Directed By: Peter Yates
Written By: Steve Tesich
Starring: Dennis Christopher, Dennis Quaid, Daniel Stern, Jackie Earle Haley, Paul Dooley
Between Lucas’s American Graffiti and Levinson’s Diner, Peter Yates made his own unique coming-of-age comedy/drama, one which marched to its own drum beat. He made a film which departed from the vignette story structure of like-minded films in order to parlay its episodes of youth into a sports drama with an intense affect that creeps up on you. The film is called Breaking Away, a luminous and perceptive gemstone of a movie which pulls the neat trick of being simple without being simplistic. Like the best films of Spielberg, which translate the vastest of thematic terrains (the morality of war, the nature of communication) into accessible human tales, together Yates and screenwriter Steve Tesich are able to distil the existential woes of post-teen/pre-adult life, into everyday events like swimming in a quarry and riding a bike.
It’s of little surprise to learn that Tesich’s screenplay is largely autobiographical; for all of its larger than life personality, sharp humour and thrilling climactic moments, Breaking Away unravels with the naturalism of a Robert Altman or Francois Truffaut movie. The story centres on four friends caught in the no-mans-land between high school and college. They are Dave (Dennis Christopher,) Mike (Dennis Quaid,) Cyril (Daniel Stern,) and Moocher (Jackie Earle Haley.) They live in the college town of Bloomington, Indiana, where they are ostracised for their “cutter” background by the privileged students who dominate the community. The boys each descend from labourers of the limestone industry, the stonecutters who built the quarries and college but who themselves never gained a greater education. The blue collar “cutter” culture is embodied by Dave’s grizzly father Ray (wonderfully played by Paul Dooley, who allows his parental warmth to slowly creep through his weary, jaded veneer,) who resents his son’s freewheeling attitude towards life. Dave should be down-and-dirty and depressed, slaving away for minimum wage to round out his teenage years. Instead Dave devotes his time to riding his bicycle, shaving his legs, and listening to opera. You see, Dave is obsessed with Italian cyclists, and has taken to his fandom with a method actor’s edge, even adopting a full time Italian accent.
Mike is the fieriest of the central quartet. He’s cynical and angry, mourning his lost opportunity at football stardom and sensing that life has already passed him by before he’s made it out of his teens.
Cyril sees himself as a perennial failure, his father all too attuned to his shortcomings. He’s without aspiration; “you know what I’d like to be?” he asks his friends one lazy afternoon. “A cartoon of some kind.” He too thinks he might have amounted to something more by this stage, there is obviously a cleverness there to be tapped into.
Moocher is distinguished by his size, a pocket rocket type. “How come your so damned small?” Dave’s dad asks him.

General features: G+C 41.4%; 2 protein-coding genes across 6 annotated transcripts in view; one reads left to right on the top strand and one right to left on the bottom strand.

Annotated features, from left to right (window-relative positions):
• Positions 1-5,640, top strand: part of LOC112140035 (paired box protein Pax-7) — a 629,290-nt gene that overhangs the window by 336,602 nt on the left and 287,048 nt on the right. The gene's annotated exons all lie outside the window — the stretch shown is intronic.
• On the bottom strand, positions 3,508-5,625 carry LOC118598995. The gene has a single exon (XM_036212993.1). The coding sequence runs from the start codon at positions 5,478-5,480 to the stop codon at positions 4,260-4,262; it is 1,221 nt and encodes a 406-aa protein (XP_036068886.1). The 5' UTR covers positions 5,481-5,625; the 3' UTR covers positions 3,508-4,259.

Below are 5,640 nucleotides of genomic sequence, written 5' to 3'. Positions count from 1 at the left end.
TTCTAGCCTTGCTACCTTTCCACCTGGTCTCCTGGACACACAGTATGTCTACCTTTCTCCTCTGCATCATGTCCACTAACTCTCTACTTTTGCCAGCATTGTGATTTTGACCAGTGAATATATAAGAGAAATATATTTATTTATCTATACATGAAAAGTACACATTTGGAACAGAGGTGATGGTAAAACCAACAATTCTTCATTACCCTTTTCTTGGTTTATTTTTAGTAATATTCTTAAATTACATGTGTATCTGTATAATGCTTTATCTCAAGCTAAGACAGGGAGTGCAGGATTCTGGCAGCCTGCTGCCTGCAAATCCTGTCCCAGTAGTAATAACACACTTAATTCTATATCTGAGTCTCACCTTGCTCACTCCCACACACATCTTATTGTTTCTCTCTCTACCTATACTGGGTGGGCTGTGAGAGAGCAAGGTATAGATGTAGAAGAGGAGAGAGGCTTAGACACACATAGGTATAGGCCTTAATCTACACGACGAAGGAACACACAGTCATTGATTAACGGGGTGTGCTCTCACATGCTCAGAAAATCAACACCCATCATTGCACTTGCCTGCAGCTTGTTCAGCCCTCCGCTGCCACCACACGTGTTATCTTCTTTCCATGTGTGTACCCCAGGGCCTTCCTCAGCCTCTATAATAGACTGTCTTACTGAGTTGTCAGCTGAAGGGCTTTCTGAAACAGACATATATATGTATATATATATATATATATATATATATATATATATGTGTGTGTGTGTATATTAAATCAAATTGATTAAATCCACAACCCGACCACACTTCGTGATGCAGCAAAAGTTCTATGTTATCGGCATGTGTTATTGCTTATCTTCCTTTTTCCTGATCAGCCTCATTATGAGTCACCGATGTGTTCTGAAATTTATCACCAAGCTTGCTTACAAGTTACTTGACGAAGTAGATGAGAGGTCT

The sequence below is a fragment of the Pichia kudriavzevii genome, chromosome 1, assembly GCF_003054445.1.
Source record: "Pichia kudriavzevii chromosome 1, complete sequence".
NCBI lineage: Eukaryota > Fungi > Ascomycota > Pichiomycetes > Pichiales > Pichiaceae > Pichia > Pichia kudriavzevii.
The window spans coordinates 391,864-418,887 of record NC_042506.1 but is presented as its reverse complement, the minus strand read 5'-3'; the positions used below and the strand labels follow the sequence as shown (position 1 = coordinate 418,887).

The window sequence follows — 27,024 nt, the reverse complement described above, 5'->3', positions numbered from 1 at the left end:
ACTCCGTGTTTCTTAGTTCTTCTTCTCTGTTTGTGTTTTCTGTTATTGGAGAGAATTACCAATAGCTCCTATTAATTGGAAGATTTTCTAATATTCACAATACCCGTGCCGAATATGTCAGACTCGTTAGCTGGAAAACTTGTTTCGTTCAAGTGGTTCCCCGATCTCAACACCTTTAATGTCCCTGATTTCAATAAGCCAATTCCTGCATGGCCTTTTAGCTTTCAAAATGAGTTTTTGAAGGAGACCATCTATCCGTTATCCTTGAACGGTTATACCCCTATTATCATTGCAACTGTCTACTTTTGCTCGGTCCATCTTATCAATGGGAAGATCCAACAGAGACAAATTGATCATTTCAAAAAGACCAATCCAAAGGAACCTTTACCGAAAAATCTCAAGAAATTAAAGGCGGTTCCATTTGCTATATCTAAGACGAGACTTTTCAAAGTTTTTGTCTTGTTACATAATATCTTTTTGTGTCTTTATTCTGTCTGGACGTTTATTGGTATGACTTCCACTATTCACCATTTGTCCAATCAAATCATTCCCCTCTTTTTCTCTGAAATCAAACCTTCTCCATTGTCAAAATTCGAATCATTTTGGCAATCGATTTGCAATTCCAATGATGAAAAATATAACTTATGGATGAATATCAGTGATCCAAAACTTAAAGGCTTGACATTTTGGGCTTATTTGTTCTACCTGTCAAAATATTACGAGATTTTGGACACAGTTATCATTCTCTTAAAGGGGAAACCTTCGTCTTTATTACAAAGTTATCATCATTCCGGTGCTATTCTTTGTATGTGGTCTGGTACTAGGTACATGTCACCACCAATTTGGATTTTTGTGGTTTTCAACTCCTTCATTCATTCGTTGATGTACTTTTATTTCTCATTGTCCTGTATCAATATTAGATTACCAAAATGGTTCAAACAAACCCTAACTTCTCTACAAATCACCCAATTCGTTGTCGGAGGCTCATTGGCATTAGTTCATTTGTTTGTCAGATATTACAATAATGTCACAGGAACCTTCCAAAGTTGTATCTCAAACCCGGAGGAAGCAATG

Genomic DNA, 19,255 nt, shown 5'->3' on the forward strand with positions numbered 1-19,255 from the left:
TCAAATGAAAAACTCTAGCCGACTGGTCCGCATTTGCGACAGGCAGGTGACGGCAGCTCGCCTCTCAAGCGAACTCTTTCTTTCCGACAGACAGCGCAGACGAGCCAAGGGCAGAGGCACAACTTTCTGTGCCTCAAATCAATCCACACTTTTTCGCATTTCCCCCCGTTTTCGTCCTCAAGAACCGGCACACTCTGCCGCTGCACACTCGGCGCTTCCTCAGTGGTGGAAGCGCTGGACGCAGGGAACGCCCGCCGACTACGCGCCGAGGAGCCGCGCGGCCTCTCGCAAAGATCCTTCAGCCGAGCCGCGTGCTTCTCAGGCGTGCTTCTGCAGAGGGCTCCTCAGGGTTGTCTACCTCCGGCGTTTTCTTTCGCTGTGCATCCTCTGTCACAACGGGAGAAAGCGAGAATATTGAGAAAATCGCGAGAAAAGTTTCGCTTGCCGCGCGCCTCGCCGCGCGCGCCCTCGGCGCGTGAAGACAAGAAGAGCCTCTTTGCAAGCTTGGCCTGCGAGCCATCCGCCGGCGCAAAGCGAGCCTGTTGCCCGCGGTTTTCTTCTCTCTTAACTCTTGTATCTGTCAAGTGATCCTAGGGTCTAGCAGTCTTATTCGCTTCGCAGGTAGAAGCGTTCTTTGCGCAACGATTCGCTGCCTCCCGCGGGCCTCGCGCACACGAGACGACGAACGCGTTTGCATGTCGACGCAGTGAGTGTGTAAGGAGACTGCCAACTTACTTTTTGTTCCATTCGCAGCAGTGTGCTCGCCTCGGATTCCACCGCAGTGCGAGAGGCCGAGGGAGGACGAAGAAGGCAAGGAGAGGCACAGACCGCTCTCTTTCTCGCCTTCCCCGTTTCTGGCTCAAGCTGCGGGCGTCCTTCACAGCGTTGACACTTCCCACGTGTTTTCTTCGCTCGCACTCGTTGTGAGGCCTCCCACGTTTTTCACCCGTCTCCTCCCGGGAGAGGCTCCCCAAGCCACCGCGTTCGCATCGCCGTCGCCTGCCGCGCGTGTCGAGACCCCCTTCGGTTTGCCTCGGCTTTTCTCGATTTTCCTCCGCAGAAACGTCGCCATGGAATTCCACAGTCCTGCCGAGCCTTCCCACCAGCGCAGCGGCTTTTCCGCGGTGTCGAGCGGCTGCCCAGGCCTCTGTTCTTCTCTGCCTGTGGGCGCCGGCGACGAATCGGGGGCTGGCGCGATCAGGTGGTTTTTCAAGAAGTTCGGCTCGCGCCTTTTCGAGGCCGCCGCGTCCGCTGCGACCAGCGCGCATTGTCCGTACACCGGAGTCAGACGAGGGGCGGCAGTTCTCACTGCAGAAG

“I eat three times a day and my metabolism eats five.” Moocher seems readiest to enter the workforce, but just when his foot is in the door, he’s roped back into the aimlessness of screwing around with his friends.
For me, Breaking Away is about reconciling two poles of identity; about four young men, obviously longing to join those college kids and graft new paths for themselves, who are never able to pull the trigger because “cutters” simply don’t have a place in a lecture theatre. It’s about championing who you are and where you come from, whilst having the courage to depart from that history and become your own person.
Dave, for instance, resorts to crafting an entirely new personality for himself, an Italian, bike riding alter-ego, as a contrived means of shedding his “cutter” image. He is rewriting his personal history, as though acknowledging his father’s blue-collar existence is to consign himself to the same life.
The error of Dave’s ways is he feels embracing his “cutter” history is the same as surrendering himself to it.
The film’s final sequence, the Little 500 bike race hosted by the college, serves as the ultimate metaphor for this reconciliation of identity. The four boys enter it, “cutter” proudly displayed on their team’s outfit, as they engage with the college world for the first time uninhibited. It’s a sequence of great pathos and excitement, not unlike the climactic showdown between Balboa and Creed; earnestly sentimental and exhilarating by equal measure as our underdog heroes mix it up with those appear to be their natural superiors.
But Breaking Away could be read in a number of ways; it could be seen as a document of clinging to one’s dreams in the face of disenchantment, of finding confidence and self-worth, an examination of the liberations offered by youth. Tesich observes and understands the reality of his characters so fully that the film’s layering is infinite, and Yates records it all with an amalgamation of humour that is distinctly cinematic in its screwiness, and a realism which permits the film a heightened accessibility.
But perhaps the salient observation is just how endearing Breaking Away is, as insightful as it is fun.